A Response to Michael Brown (Part 2)

Very recently, Pentecostal bible scholar Michael Brown published some “honest questions” for GLBT Christians in an article on Christian Post. His full remarks are here: Some Honest Questions for Professing ‘Gay Christians’. As most of my readers may be aware, my PhD work is in dialogue between Queer and Pentecostal theologians. This is the first post of a multi-part response to Dr Brown’s work. I will reproduce the online text in manageable chunks so that the posts are not too long.

Part Two

It is for those of you who identify as both gay and Christian that I’d like to ask some honest questions. You may take them as adversarial,[1] but in reality, I ask these questions in the love of God[2] and the fear of God,[3] being jealous for[4] your wellbeing[5] in the Lord.

In this post, I will comment on the bold text. “In the Lord” will be the next post, as it gave rise to the longest response yet.

[1] I fully endorse authorial intention when it comes to a living author, and I acknowledge that you intend to be open-hearted: thank you. I don’t think you can de-legitimate a sense of being attacked by both supportive straight people and LGBT Christians, though. The way you frame your arguments (for example, putting quotes around ‘gay Christians’ in your article title) makes it sound like you are only capable of recognizing the Christian testimonies of those who share virtually all of your underlying assumptions. I’ll explain what I mean throughout my responses.

[2] What does this mean in your heart, biblical interpretation, and living interactions with GLBT folks and Christians? How do we know you love us? Are you willing to let us tell you what we find loving and unloving?

[3] “The fear of the Lord is the beginning of wisdom.” I take fear in this verse to centre more on “awe, deep reverence, respect,” than on “being afraid of”—and this accent is crucial to how I answer your questions and look at my own life. I also take wisdom as something like, “Practical know-how that honours the heart of God and promotes shalom.” Several of my friends, perhaps unable to suspend the hermeneutic of suspicion, conclude that the net effect of your questions is to stir up fear—not the kind in Proverbs, but the kind in 1 John 4. And if this is the way you are received, despite your intentions it will be very difficult to convince them that you really believe and live: “Perfect love drives out fear…fear has to do with punishment.”

[4] I learned the distinction between “jealous of” and “jealous for” from Bible teacher Beth Moore, in her study A Heart Like His about David. I understand this phrase to mean that you believe you are asking these questions because God wants to gather in and make faithful the hearts of LGBT people. Do you risk, by your rhetoric, being the one who sets the parameters for what is faithful, in spite of your understandable affirmation that you teach the truth of what Scripture says, the correct interpretation?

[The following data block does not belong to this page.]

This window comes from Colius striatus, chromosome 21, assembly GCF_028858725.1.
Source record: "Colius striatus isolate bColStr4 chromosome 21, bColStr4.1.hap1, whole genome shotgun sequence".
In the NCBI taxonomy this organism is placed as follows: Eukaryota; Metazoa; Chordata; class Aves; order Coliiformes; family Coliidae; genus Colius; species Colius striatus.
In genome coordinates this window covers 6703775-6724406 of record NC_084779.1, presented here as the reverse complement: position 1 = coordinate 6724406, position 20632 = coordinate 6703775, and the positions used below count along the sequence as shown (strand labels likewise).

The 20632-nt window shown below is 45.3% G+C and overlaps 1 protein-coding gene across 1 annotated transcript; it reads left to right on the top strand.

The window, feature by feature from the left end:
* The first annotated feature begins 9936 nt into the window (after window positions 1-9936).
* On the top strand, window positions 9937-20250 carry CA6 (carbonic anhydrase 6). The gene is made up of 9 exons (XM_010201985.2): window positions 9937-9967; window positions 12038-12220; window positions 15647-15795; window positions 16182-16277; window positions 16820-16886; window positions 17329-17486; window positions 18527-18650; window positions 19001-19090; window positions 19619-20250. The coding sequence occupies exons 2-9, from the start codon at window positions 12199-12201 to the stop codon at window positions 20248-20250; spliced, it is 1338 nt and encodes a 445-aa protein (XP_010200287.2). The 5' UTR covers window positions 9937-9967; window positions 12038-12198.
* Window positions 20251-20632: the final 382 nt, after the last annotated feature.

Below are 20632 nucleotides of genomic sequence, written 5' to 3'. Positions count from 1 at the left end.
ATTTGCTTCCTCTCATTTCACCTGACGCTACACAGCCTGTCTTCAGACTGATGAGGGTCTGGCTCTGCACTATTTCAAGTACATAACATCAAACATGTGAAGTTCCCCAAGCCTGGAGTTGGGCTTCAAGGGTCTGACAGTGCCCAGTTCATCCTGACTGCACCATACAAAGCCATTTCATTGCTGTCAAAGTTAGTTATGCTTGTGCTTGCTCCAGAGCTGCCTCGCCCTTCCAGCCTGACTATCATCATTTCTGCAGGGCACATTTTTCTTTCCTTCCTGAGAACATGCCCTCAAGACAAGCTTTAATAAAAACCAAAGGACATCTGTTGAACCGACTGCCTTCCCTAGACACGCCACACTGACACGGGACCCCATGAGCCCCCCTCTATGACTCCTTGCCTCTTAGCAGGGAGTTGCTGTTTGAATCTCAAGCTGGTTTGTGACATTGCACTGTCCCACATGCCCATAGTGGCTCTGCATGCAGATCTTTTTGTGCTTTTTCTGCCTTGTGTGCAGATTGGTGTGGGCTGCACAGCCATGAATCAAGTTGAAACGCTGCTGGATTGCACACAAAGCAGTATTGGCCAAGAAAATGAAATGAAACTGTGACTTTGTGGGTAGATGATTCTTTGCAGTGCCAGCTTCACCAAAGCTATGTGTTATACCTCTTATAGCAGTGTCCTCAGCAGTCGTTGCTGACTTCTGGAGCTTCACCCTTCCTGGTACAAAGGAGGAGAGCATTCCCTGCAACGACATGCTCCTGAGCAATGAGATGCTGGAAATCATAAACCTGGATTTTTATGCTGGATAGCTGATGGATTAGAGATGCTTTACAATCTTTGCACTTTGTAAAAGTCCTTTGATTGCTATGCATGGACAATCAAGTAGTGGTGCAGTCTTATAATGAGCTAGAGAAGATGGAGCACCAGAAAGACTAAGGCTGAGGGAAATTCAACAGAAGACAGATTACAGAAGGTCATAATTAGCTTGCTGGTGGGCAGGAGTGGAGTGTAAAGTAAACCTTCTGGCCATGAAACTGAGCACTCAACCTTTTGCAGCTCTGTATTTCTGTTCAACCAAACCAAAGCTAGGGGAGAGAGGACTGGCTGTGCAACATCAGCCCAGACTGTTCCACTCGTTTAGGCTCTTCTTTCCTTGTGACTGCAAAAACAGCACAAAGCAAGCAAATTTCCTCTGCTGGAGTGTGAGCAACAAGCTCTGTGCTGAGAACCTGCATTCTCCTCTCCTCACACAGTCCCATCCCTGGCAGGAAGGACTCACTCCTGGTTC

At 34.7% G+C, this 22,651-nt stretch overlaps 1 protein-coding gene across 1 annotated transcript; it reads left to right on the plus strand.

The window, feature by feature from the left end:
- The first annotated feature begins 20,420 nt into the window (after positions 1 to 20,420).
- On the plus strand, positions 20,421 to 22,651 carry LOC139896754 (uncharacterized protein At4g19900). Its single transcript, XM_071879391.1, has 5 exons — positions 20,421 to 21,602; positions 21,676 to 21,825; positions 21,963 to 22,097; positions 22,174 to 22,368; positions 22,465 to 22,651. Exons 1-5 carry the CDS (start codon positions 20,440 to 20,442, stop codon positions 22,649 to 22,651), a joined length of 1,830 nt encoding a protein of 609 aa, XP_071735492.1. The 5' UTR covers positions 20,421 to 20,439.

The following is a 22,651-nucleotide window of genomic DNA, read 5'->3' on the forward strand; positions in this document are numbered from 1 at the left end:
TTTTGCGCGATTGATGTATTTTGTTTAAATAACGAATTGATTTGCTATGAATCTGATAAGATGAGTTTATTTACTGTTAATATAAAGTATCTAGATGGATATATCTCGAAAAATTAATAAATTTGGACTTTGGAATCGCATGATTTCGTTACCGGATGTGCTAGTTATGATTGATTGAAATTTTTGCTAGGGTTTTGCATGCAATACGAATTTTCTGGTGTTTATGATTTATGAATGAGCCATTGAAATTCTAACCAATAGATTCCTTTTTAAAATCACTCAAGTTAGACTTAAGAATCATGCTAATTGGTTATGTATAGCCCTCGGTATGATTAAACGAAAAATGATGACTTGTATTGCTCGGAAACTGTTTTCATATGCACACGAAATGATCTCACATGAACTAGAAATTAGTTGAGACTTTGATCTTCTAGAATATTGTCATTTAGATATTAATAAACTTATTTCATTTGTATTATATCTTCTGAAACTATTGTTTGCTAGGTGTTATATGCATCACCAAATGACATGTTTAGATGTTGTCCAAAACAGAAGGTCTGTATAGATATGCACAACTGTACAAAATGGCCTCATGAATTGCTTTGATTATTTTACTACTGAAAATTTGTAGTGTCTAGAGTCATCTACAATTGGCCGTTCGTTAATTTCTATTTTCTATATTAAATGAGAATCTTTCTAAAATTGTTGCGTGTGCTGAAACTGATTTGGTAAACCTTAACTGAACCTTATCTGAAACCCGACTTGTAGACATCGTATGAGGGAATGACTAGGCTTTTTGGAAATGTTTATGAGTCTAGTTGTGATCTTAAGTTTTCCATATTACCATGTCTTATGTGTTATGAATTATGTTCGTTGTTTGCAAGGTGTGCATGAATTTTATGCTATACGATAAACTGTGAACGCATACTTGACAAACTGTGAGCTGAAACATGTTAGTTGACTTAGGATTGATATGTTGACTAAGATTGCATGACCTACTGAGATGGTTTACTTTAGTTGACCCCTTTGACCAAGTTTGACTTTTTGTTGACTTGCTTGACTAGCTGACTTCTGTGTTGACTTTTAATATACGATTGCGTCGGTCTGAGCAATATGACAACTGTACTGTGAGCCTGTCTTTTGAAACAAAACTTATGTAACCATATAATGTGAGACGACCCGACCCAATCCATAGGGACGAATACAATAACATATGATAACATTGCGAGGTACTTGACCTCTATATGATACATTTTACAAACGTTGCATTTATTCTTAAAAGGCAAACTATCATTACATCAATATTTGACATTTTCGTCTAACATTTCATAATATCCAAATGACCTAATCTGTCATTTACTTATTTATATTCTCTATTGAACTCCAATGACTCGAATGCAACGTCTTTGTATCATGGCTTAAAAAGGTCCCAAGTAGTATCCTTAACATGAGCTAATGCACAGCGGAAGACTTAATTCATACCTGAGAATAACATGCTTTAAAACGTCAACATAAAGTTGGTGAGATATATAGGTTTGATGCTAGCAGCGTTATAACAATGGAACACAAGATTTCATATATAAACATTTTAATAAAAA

[5] Thank you! Again, this connects with wisdom…I take this as your genuine affirmation that you hope for—and are working for—my shalom. Since you have said your questions are “honest,” I will be equally candid in return: are you expecting to be able to tell me what my wellbeing is, (especially connected to “in the Lord”), or are you prepared to let me/us witness to what shalom would look like for my people?

I am asking you to check your privilege here, and to realise that in order to have a dialogue that GLBT people can engage, the conversation will have to expand beyond British theologian Oliver O’Donovan’s phrase: “Sin does not have the dignity of a point of view.” Do you regard us (LGBT Christians in or open to same-sex relationships) as people who can bear something wonderful about God’s good news in Christ for you, a “straight” married man?

Again, dear readers: all respectful comments are welcome!

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One comment

  1. ghartwell2014

    I find it strangely jarring to have someone require 100% certainty about one’s interpretation of scripture.
    I do not agree that anything less than 100% certainty is lack of faith. Faith is not required if we have 100% certainty – which, in my opinion, is never. No one is ever 100% certain. Such a one would be in pride at one’s certainty and not in faith.
    Faith is required in uncertainty – and that, my friends, is 100% of life.
    On the contrary, I would expect that GLBT Christians are moving ahead in ‘fear and trepidation’ as one explores the new landscape in which God’s huge grace and unimaginable love might well be extended to you too.
    To be clear the ‘faith’ that pleases God is the heart that listens for the still small voice. Evangelical Christians raising honest questions likely diminish your ability to tune to what God is saying to you. Their questions diminish faith and the certainty of God’s love for you.
    Do not feel you need to read or respond to such. Let Robert and others called to the task do so. Tunnel into God and experience His love for you. Listen in whatever way is best for you. Be nurtured by those who are doing the theological work. But do not be ‘bothered’ or unsettled by this type of discussion.
    God loves you. Jesus died for you. Christ dwells in you. Let such be your reality.

    Like

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